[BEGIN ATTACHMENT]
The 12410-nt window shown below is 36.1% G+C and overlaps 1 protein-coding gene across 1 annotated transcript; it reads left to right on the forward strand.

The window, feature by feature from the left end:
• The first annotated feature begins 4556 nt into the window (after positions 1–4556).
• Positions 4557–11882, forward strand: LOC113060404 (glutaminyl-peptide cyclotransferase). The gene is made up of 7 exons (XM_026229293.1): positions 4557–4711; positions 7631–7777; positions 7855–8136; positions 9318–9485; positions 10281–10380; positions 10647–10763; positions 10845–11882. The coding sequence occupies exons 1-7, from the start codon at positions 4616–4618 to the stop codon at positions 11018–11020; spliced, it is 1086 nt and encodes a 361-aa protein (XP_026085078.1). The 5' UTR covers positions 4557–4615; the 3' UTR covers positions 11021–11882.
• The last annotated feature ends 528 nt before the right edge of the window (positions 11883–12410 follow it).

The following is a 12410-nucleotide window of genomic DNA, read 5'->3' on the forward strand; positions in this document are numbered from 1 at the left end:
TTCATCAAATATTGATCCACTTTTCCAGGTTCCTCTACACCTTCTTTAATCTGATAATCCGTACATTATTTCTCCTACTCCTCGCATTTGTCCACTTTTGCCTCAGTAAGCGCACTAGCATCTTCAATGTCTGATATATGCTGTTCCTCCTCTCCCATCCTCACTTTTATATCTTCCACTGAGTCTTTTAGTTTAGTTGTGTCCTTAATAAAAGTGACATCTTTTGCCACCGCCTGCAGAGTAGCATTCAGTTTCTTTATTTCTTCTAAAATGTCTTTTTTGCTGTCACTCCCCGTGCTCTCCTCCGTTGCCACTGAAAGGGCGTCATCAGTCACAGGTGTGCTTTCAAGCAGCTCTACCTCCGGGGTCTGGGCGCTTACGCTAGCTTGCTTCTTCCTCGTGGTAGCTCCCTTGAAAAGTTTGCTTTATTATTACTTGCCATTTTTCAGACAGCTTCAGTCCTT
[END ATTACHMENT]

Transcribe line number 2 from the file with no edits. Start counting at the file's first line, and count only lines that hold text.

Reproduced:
The window, feature by feature from the left end: